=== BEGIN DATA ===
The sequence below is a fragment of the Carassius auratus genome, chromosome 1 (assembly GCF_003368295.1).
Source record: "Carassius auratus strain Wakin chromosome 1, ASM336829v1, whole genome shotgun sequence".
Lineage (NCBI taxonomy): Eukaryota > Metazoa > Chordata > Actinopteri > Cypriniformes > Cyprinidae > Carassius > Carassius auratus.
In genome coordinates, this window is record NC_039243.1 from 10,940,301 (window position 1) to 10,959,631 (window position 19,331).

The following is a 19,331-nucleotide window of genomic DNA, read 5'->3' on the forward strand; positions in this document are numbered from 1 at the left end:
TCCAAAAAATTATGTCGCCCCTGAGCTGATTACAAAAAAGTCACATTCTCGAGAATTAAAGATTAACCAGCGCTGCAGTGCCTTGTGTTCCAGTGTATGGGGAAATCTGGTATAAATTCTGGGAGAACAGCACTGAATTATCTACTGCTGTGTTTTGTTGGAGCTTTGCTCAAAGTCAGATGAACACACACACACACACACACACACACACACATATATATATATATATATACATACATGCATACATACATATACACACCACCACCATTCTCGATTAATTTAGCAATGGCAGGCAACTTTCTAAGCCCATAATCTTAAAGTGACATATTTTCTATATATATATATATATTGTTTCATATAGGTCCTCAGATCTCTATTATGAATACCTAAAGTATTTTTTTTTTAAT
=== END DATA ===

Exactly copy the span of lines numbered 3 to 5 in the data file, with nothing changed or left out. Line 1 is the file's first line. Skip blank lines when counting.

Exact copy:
Lineage (NCBI taxonomy): Eukaryota > Metazoa > Chordata > Actinopteri > Cypriniformes > Cyprinidae > Carassius > Carassius auratus.
In genome coordinates, this window is record NC_039243.1 from 10,940,301 (window position 1) to 10,959,631 (window position 19,331).

The following is a 19,331-nucleotide window of genomic DNA, read 5'->3' on the forward strand; positions in this document are numbered from 1 at the left end: